All these exhibitions have been accompanied by substantial and fully illustrated catalogs, while scholarly articles and monographs, as well as lavish publications aimed at a wider public, have poured from the presses of Europe and America. Meanwhile we still await the appearance in print of the papers presented at several conferences held in Paris, Rome, and London. None of this activity is the result of some sudden awakening to the qualities of an unappreciated artist. Ever since the impressive exhibition held at the Louvre in 1960, which was the product of precisely such a revelation, others of great importance but devoted to specific aspects of his paintings and drawings have been held in Rome, Paris, Rouen, Oxford, Edinburgh, Düsseldorf, Fort Worth, and elsewhere. It might well be felt therefore that there is nothing left to discover, and indeed the principal exhibitions in Paris and in London (where the display at the Royal Academy’s Burlington House is admirably presented) contain very few surprises to anyone who has scanned the catalogs of these earlier shows.

What has been rejected is perhaps more striking than what has been added: particularly a powerfully expressive drawing in red chalk of a man’s head and shoulders, inscribed in a seventeenth-century hand as being a self-portrait made by the artist when convalescing from a serious illness and as having been presented by him to Cardinal Massimi (one of his most appreciative patrons).

This drawing, which is in the British Museum, has been given great prominence in all the literature on Poussin, and, in his excellent new book, Jacques Thuillier, the leading authority on the artist, urges us to pay particular attention to this “anguished grimace” if we wish to get a balanced impression of a man who was not always as grave and detached as he represented himself in the famously impersonal Self-Portrait in the Louvre.2 He had, Thuillier reminds us, apparently caught some sort of venereal disease from the courtesans of Rome, and one side of his temperament was made up of “passions, enthusiasms, naiveté, torments and suffering.”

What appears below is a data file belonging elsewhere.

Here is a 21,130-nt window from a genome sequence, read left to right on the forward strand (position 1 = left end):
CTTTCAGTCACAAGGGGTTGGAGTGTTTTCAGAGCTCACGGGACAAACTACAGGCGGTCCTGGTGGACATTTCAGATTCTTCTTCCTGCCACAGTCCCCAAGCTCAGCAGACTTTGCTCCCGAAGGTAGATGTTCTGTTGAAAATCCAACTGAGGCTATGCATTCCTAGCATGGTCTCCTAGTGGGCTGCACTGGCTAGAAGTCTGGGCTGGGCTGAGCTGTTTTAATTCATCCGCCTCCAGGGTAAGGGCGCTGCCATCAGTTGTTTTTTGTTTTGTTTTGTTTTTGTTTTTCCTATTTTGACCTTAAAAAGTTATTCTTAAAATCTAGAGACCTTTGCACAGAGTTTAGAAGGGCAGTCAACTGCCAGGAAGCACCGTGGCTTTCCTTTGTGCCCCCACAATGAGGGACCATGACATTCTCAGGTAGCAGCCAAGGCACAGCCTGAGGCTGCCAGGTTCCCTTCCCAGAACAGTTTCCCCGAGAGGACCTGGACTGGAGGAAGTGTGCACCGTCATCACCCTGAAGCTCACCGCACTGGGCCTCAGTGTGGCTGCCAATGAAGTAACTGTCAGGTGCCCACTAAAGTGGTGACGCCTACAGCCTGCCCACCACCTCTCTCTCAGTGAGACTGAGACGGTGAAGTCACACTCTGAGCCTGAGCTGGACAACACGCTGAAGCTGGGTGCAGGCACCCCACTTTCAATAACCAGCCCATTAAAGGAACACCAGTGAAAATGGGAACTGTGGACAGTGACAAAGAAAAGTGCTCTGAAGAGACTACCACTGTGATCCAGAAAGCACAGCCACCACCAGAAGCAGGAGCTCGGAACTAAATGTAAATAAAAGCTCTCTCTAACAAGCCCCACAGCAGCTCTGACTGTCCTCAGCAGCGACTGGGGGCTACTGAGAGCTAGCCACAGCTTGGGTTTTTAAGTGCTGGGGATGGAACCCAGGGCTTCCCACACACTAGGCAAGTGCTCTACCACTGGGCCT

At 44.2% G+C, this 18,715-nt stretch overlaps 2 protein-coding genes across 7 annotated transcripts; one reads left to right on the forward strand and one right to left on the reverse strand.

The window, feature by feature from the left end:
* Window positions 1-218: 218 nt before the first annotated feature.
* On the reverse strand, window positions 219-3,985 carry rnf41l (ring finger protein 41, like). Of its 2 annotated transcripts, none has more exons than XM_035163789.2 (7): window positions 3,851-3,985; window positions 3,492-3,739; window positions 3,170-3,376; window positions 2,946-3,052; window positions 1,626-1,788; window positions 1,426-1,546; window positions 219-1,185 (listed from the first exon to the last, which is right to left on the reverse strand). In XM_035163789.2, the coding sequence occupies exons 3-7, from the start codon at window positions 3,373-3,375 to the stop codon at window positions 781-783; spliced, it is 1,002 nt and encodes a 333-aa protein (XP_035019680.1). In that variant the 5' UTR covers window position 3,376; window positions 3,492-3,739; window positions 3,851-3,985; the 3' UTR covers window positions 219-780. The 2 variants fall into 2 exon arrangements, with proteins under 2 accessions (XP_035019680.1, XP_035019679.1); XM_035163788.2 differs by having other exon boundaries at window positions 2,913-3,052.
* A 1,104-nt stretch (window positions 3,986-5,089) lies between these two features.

Pierre Rosenberg of the Louvre, however, an expert of equal authority, has dismissed the drawing as certainly not by Poussin and probably not of him, and has excluded it from the splendid exhibition in the Grand Palais for which he was responsible. However, with a few notable exceptions (whose names recur with almost comic regularity in the catalog entries), most scholars are not in dispute about the principal paintings (as distinct from the drawings3 ) attributed to Poussin, although their dating still arouses sharp controversy. It is the nature of his temperament and beliefs that seems to become more, rather than less, mysterious the more we see, the more we read.

So too does the interpretation of his art. It is probably because of this, as well as because of the great beauty of his finest works, and the moving and unpredictable nature of his development as a whole, that so much more attention has in recent years been paid to Poussin than to other artists of comparable quality. We cannot attribute the number of exhibitions devoted to him purely to the eagerness of French scholars and officials to promote the international standing of one of their great masters; but neither (if one can judge by appearances) can it be claimed that he exerts huge public appeal of the kind associated with the Impressionists: in Paris it was Gustave Caillebotte, also exhibited at the Grand Palais, rather than Poussin who attracted the crowds.